Through the park down the shopping street where we had krunstenbraten at the Schlemmermeyer which was crusty moist pork on a roll with sauerkraut and mustard. But Kathi had to go in to the hospital for her research project and so Charlotte and Nora and I went into the church and saw a thousand year old gold-encased statue of the madonna with child. It was ugly and primitive, but ancient and gold. On the way we walked through the Ostermarkt with its quaint Tudor-style vendor huts, selling fine mustards and silver jewelry and chips and chocolates and the cherry blossoms above, blumen, all so fine and we laughed feeling alive, and glad to be in each other’s company again.
Sabine was going to meet us so we decided to get coffee und kuchen at the Overbeck bakery, which was full of grandmas in pink blouses and orthopedic shoes and gold bracelets, all enjoying the beautiful fruhling day. The whole time I’m practicing my pronunciation and trying to build a vocab because I appreciate their speaking English to me and want to maybe be able to get by on my German by the time I leave for Poland in a couple of weeks.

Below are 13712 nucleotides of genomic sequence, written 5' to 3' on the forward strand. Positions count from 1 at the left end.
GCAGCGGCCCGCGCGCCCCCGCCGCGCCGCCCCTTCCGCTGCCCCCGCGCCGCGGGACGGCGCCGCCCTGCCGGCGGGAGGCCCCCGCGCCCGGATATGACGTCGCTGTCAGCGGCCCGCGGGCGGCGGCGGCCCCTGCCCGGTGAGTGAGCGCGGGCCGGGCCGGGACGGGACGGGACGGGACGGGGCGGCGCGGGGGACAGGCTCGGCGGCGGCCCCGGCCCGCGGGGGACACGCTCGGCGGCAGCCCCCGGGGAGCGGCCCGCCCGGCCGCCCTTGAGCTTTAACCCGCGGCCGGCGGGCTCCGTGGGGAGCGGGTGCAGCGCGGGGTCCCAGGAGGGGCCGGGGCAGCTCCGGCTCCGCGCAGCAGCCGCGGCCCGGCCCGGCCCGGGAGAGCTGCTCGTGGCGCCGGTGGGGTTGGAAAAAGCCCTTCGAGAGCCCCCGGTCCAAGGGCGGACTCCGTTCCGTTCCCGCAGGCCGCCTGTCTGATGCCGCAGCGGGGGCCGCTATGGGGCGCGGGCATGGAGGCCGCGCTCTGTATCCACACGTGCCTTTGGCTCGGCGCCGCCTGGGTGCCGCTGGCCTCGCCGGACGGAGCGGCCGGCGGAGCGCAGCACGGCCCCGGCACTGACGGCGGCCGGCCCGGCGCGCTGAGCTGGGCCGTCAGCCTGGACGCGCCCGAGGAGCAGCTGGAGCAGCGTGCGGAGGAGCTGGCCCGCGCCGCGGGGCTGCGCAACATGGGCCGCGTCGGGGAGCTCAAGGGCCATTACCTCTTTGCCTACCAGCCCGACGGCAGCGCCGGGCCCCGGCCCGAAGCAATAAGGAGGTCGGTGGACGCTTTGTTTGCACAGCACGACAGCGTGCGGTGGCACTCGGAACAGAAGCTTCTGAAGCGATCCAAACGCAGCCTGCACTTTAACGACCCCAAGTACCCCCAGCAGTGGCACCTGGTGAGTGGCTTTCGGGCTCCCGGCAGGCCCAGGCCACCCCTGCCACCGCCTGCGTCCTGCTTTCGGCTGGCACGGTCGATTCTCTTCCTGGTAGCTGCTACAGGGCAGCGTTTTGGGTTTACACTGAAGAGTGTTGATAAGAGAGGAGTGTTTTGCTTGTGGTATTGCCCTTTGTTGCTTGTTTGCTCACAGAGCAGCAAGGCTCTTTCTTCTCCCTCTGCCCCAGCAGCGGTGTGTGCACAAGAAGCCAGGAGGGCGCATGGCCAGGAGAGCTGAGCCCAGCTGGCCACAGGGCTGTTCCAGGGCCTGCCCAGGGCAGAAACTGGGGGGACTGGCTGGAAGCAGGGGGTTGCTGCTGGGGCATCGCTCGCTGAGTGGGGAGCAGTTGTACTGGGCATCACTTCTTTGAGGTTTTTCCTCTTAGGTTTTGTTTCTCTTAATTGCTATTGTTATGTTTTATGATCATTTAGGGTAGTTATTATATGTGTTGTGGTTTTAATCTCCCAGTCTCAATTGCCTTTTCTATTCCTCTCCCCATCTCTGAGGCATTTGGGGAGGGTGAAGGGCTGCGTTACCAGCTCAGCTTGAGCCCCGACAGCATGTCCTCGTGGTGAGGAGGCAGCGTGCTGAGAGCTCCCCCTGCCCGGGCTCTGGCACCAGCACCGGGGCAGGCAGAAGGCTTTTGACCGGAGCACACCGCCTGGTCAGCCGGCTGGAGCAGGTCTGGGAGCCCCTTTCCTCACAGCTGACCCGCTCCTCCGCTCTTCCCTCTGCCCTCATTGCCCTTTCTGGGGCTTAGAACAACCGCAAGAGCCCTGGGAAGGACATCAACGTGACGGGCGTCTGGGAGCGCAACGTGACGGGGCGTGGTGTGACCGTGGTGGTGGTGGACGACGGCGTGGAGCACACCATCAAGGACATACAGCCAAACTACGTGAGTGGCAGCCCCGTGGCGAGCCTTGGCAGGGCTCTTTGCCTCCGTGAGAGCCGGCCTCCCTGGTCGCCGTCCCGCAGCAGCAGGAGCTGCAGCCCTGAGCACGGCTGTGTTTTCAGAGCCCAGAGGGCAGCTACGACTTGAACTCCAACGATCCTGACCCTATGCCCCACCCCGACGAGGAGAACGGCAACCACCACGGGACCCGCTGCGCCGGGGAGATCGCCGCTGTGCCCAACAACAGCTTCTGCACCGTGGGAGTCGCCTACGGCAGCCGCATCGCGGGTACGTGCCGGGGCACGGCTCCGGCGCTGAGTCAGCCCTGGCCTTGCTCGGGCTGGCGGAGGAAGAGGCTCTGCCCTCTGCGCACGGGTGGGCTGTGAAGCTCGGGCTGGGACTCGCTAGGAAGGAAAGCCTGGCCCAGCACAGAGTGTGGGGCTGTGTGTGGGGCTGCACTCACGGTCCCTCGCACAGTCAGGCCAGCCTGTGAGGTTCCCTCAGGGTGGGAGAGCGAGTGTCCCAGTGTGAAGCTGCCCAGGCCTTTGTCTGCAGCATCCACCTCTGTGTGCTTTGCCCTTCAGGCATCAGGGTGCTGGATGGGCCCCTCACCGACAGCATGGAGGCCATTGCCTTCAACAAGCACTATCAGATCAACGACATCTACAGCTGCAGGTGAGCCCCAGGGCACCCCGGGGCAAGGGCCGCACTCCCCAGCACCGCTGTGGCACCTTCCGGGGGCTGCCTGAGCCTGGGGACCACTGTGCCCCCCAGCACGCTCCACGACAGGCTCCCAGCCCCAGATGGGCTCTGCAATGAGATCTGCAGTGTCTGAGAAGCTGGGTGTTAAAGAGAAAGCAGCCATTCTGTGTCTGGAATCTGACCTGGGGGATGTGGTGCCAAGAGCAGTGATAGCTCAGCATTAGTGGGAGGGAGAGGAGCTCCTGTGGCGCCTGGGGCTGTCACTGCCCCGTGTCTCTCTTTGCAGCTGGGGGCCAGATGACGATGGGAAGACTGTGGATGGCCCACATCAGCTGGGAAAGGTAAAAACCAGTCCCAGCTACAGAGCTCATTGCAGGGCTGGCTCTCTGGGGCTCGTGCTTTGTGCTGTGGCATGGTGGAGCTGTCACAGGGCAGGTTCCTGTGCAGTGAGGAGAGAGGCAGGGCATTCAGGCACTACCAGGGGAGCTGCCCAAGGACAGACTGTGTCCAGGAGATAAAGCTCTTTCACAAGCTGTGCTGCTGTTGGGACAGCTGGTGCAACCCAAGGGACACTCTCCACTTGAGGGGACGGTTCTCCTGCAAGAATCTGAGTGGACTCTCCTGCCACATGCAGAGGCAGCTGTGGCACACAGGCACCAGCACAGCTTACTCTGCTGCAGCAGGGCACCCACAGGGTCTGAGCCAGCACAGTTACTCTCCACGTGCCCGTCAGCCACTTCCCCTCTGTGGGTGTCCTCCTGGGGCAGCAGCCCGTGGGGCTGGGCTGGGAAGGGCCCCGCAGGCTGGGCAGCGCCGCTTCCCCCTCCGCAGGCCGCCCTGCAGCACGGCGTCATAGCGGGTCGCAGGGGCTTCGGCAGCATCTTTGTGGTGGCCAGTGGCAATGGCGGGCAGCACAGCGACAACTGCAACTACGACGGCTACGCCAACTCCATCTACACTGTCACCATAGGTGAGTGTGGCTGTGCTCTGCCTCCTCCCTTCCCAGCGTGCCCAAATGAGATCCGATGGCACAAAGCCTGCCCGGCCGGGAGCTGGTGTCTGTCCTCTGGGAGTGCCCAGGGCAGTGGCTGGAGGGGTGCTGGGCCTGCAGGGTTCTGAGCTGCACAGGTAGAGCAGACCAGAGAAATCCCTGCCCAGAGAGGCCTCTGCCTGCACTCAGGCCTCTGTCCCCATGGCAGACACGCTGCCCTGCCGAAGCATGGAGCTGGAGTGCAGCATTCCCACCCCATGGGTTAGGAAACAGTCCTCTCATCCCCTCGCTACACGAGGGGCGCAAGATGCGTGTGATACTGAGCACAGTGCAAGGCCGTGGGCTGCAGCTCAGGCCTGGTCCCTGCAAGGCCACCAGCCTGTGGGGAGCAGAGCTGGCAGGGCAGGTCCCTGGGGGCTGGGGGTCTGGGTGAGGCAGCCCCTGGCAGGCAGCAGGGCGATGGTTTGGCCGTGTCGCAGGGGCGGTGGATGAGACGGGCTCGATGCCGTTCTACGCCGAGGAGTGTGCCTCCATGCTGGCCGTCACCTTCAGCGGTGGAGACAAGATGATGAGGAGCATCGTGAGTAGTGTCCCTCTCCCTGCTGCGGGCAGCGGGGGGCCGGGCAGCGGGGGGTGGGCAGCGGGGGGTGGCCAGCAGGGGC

And with the sun shining and the people passing, my plum cake which was a touch bitter like rhubarb and the coffee, the bells dinging behind me, Sabine showed up and I think she lost weight. We decided to take the tram home by 330 because we had walked about three miles and were kind of tired, especially if we were going to go out tonight. Alex, who I didn’t know, was at the park and there was talk of a barbecue so we went there without beer because we were still digesting. We sat on the still wet grass, laying our outer-garments out beneath us, getting them muddy and wet. Around us were people in different stages of life, the scene very Breughelian, children playing, youths kissing, and without her noticing me I noticed the almost strawberry blonde of Nora’s hair as she looked down at the grass and I remembered that here I am in the bloom of youth, and one day I’ll be old and I’ll remember this sweet sadness and all the life I’ve lived and feel ready to die but so far I am young and alive…